V delu smo preizkusili protimikrobne lastnosti sto različnih spojin, ki so bile na voljo v knjižnicah spojin Katedre za biokemijo in Katedre za organsko kemijo Fakultete za kemijo in kemijsko tehnologijo Univerze v Ljubljani. Spojine so bile testirane na dveh Gram-pozitivnih vrstah (Staphylococcus aureus in Bacillus thuringiensis) ter dveh Gram- negativnih vrstah (Escherichia coli in Pseudomonas aeruginosa). Vse seve smo dobili od izr. prof. dr. Mateja Butale z Biotehniške fakultete Univerze v Ljubljani.


Navedene vrste, razen B. thuringiensis, so čez zgodovino razvili odporne seve in so zato zanimiv predmet raziskave. Poleg tega so tako divji kot tudi mutirani odporni sevi pogosti izolati v klinični praksi. Ker se število razpoložljivih učinkovitih antibiotikov sčasoma in z razvojem mutacij zmanjšuje, je treba razviti nova protimikrobna sredstva in nove pristope k zdravljenju okužb, ki jih povzročajo odporni sevi.

Tako je med odpornimi Gram-pozitivnimi znan Staphylococcus aureus, odporen na meticilin (MRSA), medtem ko se pri Gram-negativnih bakterijah pojavljajo sevi ESBL (beta laktamaza razširjenega spektra, angl. extended spectrum beta-lactamase), odporni na novejše generacije cefalosporinskih antibiotikov. Sevi ESBL so, med ostalim, prisotni pri vrstah Escherichia coli in Pseudomonas aeruginosa.

Namen te raziskave je bil preveriti, ali imajo izbrane organske spojine protimikrobne lastnosti proti izbranim sevom bakterij. S spojinami, ki so delovale protimikrobno, smo določili rastne krivulje in minimalne inhibitorne koncentracije. To delo predstavlja začetek sistematičnega raziskovanja protimikrobnega delovanja sintetiziranih organskih spojin iz omenjenih knjižnic na rast bakterij in bi moralo zagotoviti podlago za prihodnje raziskave. Naši hipotezi sta bili, da (1) v knjižnici obstajajo spojine s protimikrobnim učinkom, in (2) da se njihov učinek na testirane bakterijske vrste razlikuje.

Zaviranje rasti smo spremljali z gojenjem bakterij do eksponentne faze rasti, kar pomeni 16 do 18 ur oz. preko noči, v prisotnosti oz. odsotnosti testiranih spojin. Bistre raztopine po inkubaciji so bile pokazatelj možnega zaviralnega učinka testiranih spojin. Rezultate smo potrdili še spektrofotometrično z merjenjem absorbance pri 600 nm. Vse spojine smo testirali pri koncentraciji 100 μg/mL. Pozitivno kontrolo so predstavljale bakterije gojene v tekočem LB gojišču brez dodane spojine, kot negativno kontrolo smo uporabili dodatek antibiotika kanamicina, ki zavira rast vseh preučevanih bakterij. Kot slepi vzorec smo uporabili samo LB gojišče ter vrednosti absorbance odšteli od absorbanc vzorcev s testnimi spojinami. V primerih obarvanih spojin je slepi vzorec predstavljalo gojišče LB z dodano spojino. Spojine, ki se kazale zaviranje bakterijske rasti, smo dodatno testirali s prilagojeno Kirby-Bauerjevo difuzijsko metodo, kjer smo na trdno gojišče z nacepljenimi bakterijami položili sterilni celulozni disk, nanj odpipetirali 10 μL koncentrirane preučevane spojine (20 mg/mL) in po 24-urni inkubaciji preverili prisotnost in velikost cone inhibicije, ki je potrdila zaviralni učinek. V primeru potrditve zaviralnega učinka smo naredili razredčitve antibiotikov in določili najmanjšo inhibitorno koncentracijo (MIC). Med preizkušenimi spojinami je devet spojin kazalo protimikrobno delovanje, od katerih smo dve podrobneje okarakterizirali, in sicer 2-[(4-kloro-1-hidroksinaftalen-2- karbonil) amino] -2-metilpropanojska kislina (spojina 1) in piperidin-2-il-{2- (trifluorometil)-6-[4- (trifluorometil) fenil] piridin-4-il} metanol tudi znana kot enpirolin (spojina 2). V prisotnosti spojine 2 smo izmerili krivulje rasti, tako da smo spremljali rast bakterij v časovnem obdobju 6 ur, kjer so bakterije prišle v osrednji del ekponencialne fazi rasti (za vse izbrane vrste je vrednost A600 kontrole iznaša med 0,6 in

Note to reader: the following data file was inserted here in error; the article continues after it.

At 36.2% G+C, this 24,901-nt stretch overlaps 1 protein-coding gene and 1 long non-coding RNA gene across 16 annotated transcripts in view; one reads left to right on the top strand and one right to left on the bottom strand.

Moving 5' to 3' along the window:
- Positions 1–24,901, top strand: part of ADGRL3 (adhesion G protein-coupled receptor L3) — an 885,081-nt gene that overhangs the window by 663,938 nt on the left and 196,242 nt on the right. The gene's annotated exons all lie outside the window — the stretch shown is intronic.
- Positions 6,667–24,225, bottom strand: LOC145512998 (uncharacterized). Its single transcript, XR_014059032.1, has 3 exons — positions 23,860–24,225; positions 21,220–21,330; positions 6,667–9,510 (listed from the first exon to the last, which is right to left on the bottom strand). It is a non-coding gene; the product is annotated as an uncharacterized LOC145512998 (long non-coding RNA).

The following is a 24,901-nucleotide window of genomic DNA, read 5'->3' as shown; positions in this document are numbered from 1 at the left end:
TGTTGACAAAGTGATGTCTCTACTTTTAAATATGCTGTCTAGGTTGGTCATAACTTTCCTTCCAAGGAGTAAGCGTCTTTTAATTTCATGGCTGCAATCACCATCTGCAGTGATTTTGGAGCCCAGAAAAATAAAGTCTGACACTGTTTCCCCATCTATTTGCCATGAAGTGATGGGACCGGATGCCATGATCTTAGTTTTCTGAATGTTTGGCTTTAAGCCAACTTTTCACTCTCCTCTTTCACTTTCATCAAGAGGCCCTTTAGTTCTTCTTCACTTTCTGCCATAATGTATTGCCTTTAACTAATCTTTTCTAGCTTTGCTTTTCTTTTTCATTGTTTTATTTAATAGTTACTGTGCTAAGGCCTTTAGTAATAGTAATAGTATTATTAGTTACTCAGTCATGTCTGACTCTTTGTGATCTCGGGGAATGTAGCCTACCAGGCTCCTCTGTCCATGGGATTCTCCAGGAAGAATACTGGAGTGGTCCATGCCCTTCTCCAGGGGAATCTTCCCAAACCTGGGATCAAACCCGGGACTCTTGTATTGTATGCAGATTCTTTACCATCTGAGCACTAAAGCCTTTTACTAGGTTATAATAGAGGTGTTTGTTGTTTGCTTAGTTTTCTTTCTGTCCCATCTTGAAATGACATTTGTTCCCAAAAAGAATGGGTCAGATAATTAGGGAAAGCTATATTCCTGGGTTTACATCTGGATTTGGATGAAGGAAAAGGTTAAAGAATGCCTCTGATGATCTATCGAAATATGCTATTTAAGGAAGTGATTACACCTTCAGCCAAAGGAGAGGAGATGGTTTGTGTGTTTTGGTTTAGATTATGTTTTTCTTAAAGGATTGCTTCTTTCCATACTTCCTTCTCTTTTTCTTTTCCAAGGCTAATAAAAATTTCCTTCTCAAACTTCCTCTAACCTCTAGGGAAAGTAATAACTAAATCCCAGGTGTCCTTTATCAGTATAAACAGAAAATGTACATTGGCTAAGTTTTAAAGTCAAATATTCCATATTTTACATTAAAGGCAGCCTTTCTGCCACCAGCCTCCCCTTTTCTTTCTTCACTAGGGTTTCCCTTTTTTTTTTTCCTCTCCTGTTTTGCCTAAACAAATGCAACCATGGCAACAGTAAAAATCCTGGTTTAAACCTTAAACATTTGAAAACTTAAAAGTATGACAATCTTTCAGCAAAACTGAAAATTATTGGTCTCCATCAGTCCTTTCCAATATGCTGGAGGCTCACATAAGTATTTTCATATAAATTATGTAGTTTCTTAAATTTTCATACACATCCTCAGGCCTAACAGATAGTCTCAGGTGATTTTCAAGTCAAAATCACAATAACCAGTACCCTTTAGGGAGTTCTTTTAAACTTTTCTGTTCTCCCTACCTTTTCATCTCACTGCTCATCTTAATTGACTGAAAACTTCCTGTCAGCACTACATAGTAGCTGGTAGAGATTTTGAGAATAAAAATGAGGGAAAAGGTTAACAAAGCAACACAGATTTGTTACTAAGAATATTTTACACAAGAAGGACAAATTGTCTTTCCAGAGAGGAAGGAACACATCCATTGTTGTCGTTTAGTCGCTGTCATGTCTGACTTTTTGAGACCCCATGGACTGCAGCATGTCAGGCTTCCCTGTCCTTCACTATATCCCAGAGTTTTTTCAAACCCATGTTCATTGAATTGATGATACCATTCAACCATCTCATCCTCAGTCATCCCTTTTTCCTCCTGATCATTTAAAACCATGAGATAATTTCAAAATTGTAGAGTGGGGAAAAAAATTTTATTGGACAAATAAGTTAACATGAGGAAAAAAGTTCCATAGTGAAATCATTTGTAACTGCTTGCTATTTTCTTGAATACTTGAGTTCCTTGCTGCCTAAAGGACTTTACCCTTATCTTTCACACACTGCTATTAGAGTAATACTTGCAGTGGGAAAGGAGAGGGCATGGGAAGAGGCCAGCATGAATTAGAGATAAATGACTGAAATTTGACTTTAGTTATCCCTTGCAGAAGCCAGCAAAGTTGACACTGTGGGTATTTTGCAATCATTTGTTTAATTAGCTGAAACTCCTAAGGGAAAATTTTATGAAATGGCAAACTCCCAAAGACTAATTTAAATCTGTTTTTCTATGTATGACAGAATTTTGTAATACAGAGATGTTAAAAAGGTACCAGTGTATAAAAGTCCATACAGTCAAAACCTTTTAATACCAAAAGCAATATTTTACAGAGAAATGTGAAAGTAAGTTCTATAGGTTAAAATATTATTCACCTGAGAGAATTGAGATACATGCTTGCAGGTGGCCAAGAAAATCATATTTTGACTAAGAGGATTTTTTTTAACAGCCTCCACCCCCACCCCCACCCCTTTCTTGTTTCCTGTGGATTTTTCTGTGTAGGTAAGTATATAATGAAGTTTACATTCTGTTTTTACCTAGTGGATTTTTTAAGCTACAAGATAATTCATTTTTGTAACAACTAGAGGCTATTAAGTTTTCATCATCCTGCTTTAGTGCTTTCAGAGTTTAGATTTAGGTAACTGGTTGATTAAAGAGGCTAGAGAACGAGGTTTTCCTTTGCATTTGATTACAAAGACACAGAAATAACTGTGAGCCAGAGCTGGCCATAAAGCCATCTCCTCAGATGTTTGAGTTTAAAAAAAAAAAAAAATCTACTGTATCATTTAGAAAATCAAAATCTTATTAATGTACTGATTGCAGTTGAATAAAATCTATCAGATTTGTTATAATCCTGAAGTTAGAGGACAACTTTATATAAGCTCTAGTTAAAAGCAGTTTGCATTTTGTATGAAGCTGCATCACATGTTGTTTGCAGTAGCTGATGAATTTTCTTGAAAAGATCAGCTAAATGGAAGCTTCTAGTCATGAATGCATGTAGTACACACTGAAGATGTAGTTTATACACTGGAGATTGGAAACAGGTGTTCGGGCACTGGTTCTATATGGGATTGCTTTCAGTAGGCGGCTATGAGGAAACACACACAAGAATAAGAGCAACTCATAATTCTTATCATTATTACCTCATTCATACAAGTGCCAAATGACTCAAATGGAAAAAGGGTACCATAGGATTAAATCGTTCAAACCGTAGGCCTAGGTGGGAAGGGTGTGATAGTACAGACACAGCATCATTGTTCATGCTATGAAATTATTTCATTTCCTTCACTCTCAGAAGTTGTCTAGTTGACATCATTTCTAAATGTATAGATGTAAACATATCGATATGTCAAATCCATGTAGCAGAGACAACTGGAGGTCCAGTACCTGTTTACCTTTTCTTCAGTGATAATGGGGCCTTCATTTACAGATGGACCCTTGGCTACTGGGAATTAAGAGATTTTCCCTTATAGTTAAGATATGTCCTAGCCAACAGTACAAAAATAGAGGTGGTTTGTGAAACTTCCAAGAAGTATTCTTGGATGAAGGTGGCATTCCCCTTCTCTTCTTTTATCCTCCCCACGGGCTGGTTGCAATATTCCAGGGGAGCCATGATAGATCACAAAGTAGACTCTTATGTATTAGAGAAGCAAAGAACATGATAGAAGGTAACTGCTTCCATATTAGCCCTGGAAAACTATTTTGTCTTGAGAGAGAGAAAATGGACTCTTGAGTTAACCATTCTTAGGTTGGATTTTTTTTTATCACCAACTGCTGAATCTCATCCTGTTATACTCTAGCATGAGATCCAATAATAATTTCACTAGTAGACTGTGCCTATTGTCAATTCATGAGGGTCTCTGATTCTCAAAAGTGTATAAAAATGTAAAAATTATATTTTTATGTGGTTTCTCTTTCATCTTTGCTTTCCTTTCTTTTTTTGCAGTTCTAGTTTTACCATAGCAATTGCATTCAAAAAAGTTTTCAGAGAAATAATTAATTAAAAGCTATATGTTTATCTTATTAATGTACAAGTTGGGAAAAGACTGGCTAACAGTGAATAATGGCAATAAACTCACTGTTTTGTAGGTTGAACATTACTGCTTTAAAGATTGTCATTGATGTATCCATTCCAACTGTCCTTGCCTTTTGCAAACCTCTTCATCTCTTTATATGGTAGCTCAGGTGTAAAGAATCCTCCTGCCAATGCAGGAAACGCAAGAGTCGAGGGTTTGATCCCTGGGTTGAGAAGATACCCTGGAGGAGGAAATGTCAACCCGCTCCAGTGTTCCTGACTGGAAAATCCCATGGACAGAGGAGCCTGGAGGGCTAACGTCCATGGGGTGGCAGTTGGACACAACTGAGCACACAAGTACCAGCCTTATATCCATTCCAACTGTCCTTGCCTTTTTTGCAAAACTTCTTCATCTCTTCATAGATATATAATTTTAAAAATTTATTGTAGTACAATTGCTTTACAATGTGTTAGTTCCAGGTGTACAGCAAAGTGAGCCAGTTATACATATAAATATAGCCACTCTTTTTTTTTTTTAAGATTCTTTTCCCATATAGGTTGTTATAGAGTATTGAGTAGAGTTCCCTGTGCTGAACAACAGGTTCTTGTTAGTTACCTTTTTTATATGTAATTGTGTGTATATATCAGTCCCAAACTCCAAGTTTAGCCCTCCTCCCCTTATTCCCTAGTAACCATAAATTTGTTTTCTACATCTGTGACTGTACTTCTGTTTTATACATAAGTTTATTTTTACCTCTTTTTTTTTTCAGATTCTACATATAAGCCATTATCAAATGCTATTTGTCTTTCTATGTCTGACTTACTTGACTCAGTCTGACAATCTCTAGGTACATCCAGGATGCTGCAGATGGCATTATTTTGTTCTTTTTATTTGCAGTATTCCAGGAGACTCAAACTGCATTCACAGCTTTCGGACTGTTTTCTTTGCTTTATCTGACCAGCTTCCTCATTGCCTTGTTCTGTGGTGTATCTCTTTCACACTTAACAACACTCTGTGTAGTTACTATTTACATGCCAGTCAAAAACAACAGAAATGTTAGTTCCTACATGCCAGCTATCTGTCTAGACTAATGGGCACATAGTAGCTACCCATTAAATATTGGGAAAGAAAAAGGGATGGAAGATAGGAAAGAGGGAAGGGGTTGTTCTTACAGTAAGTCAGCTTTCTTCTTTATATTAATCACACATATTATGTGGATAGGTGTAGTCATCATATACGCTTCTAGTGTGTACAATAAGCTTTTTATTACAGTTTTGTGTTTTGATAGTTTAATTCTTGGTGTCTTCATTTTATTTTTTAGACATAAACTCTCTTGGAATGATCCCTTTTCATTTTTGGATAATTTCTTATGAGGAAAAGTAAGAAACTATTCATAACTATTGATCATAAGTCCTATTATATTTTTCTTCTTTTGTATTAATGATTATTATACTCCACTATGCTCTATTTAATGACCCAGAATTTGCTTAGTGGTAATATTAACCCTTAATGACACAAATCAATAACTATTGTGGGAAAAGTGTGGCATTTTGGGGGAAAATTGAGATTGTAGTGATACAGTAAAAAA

0,8). Pri dodatku spojine 2 in pri negativni kontroli rast nobene od preučevanih bakterij ni bila opazna oz. vrednost A600 je bila blizu nič.

Čeprav smo pri spojinah 4 (1-hidroksi-2,2,2-trikloroetil)urea) in 5 (N,N- dimetiletilenamin-4-metilenamin piperidin) opazili zaviralni učinek na rast bakterij, se je izkazalo, da imajo same spojine visoke vrednosti absorbance slepih vzorcev. Po Kirby- Bauerjevi difuzijski metodi preskušanja občutljivosti bakterij na ti dve spojini območja inhibicije v nobenem primeru nismo opazili, zato sklepamo, da spojini nimata dejanskega zaviralnega učinka. Spojina 6 (N2-cikloheksil-N1-(6-metoksi-8-kinolinil)-1,2- butandiamin) je selektivno zavirala rast S. aureus. Pri preizkušanju občutljivosti z difuzijsko metodo smo izmerili območje inhibicije 12 mm. Spojina 7 (derivat pirazola, sintetiziran na Katedri za organsko kemijo) je selektivno zavirala rast P. aeruginosa, njeno protimikrobno delovanje pa je treba še potrditi z dodatnimi testi in podrobneje preučiti.

Spojina 1 je pokazala selektivni protimikrobni učinek le na S. aureus z najmanjšo inhibitorno koncentracijo 125 µg/mL, medtem ko je spojina 2 zavirala rast vseh testiranih sevov. Najnižje inhibitorne koncentracije spojine 2 za S. aureus in B. thuringiensis so bile 88 µg/mL, za E. coli 175 µg/mL in za P. aeruginosa 316 µg/mL. Za spojino 2 smo pripravili rastne krivulje v njeni prisotnosti in odsotnosti in v obdobju 6 ur spremljali rast bakterij. V opazovanem obdobju ni bilo povečanja števila bakterij v prisotnosti spojine.

Spojina 1 se je izkazala zanimivo, zaradi selektivnega zaviralnega učinka. Zaradi majhne količine razpoložljive spojine ni bilo mogoče izvesti podrobnejših raziskav. Zato smo morali za nadaljnje eksperimente sami sintetizirati zadostno količino te spojine. Sinteza spojine 1 je razmeroma preprosta in poteka iz po dveh reaktantov (4-kloro-1- hidroksinaftalenkarboksilna kislina in 2-metilpropanojska kislina) in pomožnih snovi (karbodiimid, hidroksibenzotriazol hidrat in N-metilmorfolin). Ker reaktanti za sintezo spojine 1 niso bili na voljo na Katedri za organsko kemijo, smo se odločili za sintezo njenega analoga (metilni ester [(2-hidroksinaftalen-1-karbonil) amino]-2- metilpropanojske kisline, spojina 8), ki se od spojine 1 razlikuje po položaju hidroksilne skupine in odsotnosti atoma klora, vezanih na naftalenski obroč, ter po dodatku metilnega estra, vezanega na aminokislinski del molekule. Novo sintetizirano spojino smo očistili na koloni s silika-gelom, čistost frakcij pa smo preverili s tankoplastno kromatografijo.